It has taken it’s sweet time to arrive, but I believe spring is finally here in Minnesota. The dandelions are in full bloom, the lawns of the chemical aristocrats are full and green, and the first harvests’ (both wild and domesticated) of the season are starting to come in. After waiting patiently for two years, we are finally able to harvest asparagus from our garden. Asparagus officinalis, has been a cultivated plant since at least the time of the Egyptians, and has always been considered a delicacy because of it’s short growing season. So far we have grilled it and used it in a quinoa salad, sautéed it in butter with onions, and have used it in a ham and cream sauce pasta. As our patch of asparagus matures and fills out, I hope to be able to harvest enough to pickle it.
Next up, Dandelions! By far, these beautiful flowers and greens are one of my favorite plants (I have one tattooed on my forearm), both for culinary, and philosophical reasons. Any plant that can grow in the cracks of concrete and society, and blaze the path for the return of wild(er)ness is a friend of mine! I have been eating dandelions for about eight years now. When I first moved into my house, my neighbor, who is of Lebanese decent, turned me onto eating dandelions. We use the greens in salads and pasta, they can be used like spinach in Spinakopeta (a Mediterranean spinach pie) and any other way you might use lettuce or spinach. Another aspect of dandelions that is overlooked is it’s contribution to healthy gardens. Most people think of it as a weed, but dandelions are far from that. Due to their huge taproot, they bring up nitrogen and other nutrients for other plants to use and they also attract beneficial insects for pollination. The day that America can end it’s war against the dandelion will be a good day for our food security, our soils health, and the survival of the honey bee.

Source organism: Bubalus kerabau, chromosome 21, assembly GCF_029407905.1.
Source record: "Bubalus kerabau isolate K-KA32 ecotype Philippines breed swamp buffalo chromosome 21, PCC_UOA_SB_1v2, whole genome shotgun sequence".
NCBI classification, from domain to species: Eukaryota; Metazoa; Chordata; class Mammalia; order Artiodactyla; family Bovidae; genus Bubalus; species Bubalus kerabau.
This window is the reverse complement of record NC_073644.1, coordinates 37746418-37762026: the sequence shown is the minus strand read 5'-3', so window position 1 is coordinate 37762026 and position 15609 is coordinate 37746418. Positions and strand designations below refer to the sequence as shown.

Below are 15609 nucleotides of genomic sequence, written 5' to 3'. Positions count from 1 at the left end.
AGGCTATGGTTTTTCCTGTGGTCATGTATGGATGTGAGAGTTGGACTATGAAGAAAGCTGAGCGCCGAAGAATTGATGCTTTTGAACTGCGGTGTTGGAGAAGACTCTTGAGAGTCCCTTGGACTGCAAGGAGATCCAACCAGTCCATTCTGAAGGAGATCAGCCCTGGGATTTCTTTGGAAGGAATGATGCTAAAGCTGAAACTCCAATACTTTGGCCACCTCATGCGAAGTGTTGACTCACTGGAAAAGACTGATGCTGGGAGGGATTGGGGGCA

Another sure sign of spring is mushrooms. Not just any mushroom, but the highly sought after and prized morchella esculenta, or also known as the Morel mushroom. My son and I just found some yesterday while visiting my in-laws out in the country. I have written about morels before so I won’t go into great detail, but for those of you who have never tried them, they are amazing. We ate ours with chives from the garden and scrambled eggs. Probably the best breakfast ever! Depending on the weather, here in the Twin Cities we may have anywhere from a week to two weeks to continue finding them. I have a new spot I am going to be hunting this year, and if I have any real success there may be another post about morels coming up!!
One last spring edible I would like to share with you is Garlic Mustard. Alliaria petiolata, is a new plant to me. I have heard about it, but never knew what it looked like. All that changed a week or two ago when I found it growing in the back of my yard. With the help of Wikipedia and a few wild crafting websites and books, I made a positive identification and mixed it in with a dandelion salad. It is really good (it actually does taste similar to garlic), but it has a few down sides. According to the Minnesota DNR website, garlic mustard is highly invasive and according to wikipedia, it also suppresses the growth of mushrooms in forests (maybe that is why it is getting harder to find morels in the spring)! Anyways, now that I know what it looks like, it is all over the forest floor. I will continue to use it as a salad green, but I will never feel bad about over harvesting garlic mustard, it is everywhere! Now these are just a few examples of what you can basically get for free in the spring, don’t forget about burdock root, nettles, herbs like lemon balm, mint, chives and many other plants. Keep your options and your palate open and you might find a new food that you can fall in love with! Cheers!